The BlackBerry 10 game Head Words has been updated to version 1.5 in BlackBerry AppWorld. This version adds a new “Drinks” category that will probably be the last new item that I ever post for sale in the BlackBerry store. Additionally the other categories include updates for items that have become popular within the past year such as The Good Place, and Camila Cabello.
About Head Words
Head Words is a native multi-player guessing game where after selecting a category, one player places the phone on their forehead while the other players give clues. With one minute to guess as many words as possible, the player can tilt the phone down for each correct answer, or tilt the phone up to pass. At the end of round a word list will show what was guessed right and wrong. The swipe down menu provides an option to turn the sound on or off.
The game includes five categories for free, and the option to purchase access to ten additional categories for a dollar each.
This blog now supports the json feed format, with a feed offered at news.ebscer.com/feed/json as an alternative to the traditional rss feed (which is also still available). This is in order to offer this blog in a format that is easier to parse, and more widely used by modern applications.
As BlackBerry 10 has just passed the 5 year mark it seemed like a good time to take a look back at the platform. The very first BlackBerry 10 phone, the all touch screen Z10, proved to be the most popular accounting for 63% of all devices.
The second phone to launch, the Q10, proved to be the second most popular. This shows how the BlackBerry 10 platform never really got all that far past the initial launch of the devices. The three devices that were launched in the first half of 2013 (Z10, Q10, Q5) ended up accounting for 88% of all BlackBerry 10 phones. While later devices such as the Passport and Z30 got a good amount of media attention, they never got quite the same sales as the initial batch that BlackBerry released.
Mostly this is probably due to the lack of support for BlackBerry 10 from the wireless carriers (especially in the United States) after the initial launch of the platform.
This data was collected by BlackBerry World for downloads of the free checklist app Stuff I Need. Data shown on the chart is from the launch of BlackBerry 10 in January 2013 through the end of January 2018.
Last week marked the fifth anniversary of the launch of BlackBerry 10, and with the OS abandoned at this point we can look at the complete history of OS adoptions by users of the platform.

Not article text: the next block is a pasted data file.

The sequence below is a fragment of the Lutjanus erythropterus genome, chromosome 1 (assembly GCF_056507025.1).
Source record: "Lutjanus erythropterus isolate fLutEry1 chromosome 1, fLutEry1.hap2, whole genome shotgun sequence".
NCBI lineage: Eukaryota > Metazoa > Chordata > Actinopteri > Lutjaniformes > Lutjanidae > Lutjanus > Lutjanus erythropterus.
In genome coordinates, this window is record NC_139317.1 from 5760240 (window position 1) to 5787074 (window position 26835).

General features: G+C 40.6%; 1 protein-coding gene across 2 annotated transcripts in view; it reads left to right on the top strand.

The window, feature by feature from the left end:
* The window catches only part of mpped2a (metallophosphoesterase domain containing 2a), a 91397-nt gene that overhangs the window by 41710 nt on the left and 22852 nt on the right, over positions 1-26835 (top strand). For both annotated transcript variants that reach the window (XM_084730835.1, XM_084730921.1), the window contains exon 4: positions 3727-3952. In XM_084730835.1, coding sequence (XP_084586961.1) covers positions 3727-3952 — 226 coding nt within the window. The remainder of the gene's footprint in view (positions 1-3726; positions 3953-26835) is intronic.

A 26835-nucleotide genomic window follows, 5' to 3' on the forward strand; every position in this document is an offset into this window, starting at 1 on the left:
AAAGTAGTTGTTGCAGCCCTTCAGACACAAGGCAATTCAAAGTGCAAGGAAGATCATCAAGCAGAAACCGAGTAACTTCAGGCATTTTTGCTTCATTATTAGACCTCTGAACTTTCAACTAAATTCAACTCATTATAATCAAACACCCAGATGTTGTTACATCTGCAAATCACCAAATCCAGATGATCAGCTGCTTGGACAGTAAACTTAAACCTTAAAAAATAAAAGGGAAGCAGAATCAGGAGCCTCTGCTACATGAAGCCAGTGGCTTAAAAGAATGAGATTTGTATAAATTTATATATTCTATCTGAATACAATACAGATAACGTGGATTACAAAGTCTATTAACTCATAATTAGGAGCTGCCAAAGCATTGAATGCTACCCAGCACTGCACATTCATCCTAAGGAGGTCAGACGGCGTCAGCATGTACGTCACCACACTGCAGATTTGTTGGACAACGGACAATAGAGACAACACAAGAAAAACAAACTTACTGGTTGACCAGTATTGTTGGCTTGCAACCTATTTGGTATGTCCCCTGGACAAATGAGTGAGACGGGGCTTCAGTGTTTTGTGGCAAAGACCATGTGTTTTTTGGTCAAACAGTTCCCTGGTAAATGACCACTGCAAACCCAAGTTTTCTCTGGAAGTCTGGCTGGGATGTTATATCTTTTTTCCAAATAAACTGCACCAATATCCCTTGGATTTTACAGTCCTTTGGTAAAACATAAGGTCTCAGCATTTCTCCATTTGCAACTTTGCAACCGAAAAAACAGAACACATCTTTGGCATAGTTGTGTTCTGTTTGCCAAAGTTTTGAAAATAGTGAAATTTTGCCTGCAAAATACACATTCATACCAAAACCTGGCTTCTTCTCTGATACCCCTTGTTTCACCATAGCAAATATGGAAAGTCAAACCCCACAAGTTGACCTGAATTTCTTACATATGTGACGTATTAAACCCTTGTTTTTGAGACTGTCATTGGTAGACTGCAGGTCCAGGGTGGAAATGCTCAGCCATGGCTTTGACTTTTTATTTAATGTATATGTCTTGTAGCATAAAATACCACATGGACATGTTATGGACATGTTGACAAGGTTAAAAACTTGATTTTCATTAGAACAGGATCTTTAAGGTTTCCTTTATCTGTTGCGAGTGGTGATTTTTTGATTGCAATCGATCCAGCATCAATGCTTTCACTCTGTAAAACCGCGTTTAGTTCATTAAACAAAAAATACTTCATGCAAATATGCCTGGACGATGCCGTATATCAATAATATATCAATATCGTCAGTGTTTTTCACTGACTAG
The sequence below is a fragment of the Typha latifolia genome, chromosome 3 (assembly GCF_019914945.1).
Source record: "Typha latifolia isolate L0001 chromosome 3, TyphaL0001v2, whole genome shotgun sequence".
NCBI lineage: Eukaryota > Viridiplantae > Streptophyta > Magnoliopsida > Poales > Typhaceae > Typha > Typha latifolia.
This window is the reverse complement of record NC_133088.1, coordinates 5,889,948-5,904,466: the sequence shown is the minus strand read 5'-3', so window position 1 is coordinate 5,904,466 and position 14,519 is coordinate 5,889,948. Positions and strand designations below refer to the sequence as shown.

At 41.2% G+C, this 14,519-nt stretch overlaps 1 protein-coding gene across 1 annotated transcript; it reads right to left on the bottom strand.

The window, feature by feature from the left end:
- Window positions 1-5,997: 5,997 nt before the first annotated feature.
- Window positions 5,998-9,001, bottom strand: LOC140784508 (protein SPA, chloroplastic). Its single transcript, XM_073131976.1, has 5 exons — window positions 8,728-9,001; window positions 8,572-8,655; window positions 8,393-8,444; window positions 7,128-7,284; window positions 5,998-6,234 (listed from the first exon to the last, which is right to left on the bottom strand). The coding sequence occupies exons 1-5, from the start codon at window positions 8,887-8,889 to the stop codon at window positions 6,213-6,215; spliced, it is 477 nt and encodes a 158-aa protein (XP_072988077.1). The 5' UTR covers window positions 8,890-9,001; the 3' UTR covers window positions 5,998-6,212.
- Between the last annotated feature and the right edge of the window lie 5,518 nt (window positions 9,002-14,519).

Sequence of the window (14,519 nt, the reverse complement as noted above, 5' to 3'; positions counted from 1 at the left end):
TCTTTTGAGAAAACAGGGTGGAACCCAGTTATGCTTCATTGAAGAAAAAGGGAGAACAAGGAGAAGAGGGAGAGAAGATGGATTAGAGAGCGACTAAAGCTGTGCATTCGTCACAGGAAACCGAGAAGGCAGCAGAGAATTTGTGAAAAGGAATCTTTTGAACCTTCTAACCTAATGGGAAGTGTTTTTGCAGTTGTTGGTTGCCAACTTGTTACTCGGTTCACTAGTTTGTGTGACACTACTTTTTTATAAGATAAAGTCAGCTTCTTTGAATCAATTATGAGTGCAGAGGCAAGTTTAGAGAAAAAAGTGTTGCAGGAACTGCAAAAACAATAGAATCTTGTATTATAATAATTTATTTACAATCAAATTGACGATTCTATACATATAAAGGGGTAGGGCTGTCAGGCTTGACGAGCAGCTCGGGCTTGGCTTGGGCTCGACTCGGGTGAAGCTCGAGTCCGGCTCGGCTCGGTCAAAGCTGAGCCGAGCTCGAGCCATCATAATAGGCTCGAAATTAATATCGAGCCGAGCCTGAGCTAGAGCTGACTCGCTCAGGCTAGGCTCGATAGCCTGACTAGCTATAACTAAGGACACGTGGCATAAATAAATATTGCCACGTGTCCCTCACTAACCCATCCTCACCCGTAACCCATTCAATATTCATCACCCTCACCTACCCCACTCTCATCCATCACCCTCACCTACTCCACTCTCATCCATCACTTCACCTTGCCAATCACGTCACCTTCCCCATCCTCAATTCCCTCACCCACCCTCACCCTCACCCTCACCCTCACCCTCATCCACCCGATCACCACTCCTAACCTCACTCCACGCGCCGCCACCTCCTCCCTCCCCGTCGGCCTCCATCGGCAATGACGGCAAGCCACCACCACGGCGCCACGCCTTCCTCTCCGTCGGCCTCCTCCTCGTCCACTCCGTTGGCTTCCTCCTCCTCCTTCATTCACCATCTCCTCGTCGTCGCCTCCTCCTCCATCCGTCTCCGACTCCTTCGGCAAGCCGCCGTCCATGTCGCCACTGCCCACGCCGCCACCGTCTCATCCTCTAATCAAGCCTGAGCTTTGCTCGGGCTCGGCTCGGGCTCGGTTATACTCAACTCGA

Throughout the life of BlackBerry 10 users were fairly quick to update to the newest version of the OS with almost every version exceeding 70% adoption after the first two months. This rate slowed down for the final version of the OS (currently around 64% adoption rate) as the users that cared most about getting updates have probably moved on to other platforms that are still planning future updates.
This data was collected by BlackBerry World for downloads of the free strategy game Pixelated and the free checklist app Stuff I Need. Data shown on the chart is from the launch of BlackBerry 10 in January 2013 through the end of January 2018.
The BlackBerry 10 Hockey Scores app has been updated to version 4.4. The app now offers the option to show the scores for different dates, so you can easily check to see yesterday’s scores, or tomorrow’s game times.
About Hockey Scores
In addition to showing the scores of each game, the app also shows the game time, shot on goal, shot attempts, hits, faceoff percentages, and a full list of all of the game’s goal scorers.
A one time in-app purchase can be used to remove all advertising from the app.
The version will not be released on BBOS, and should be coming to iOS soonish.
The final two months of 2017 saw a slight uptick in the use of OS 10.3.3 but things were mostly unchanged over the course of the past year as BlackBerry is no longer updating their OS.
This data was collected by BlackBerry World for downloads of the free strategy game Pixelated and the free checklist app Stuff I Need. Data shown on the chart is from the beginning of December 2016 through the end of December 2017.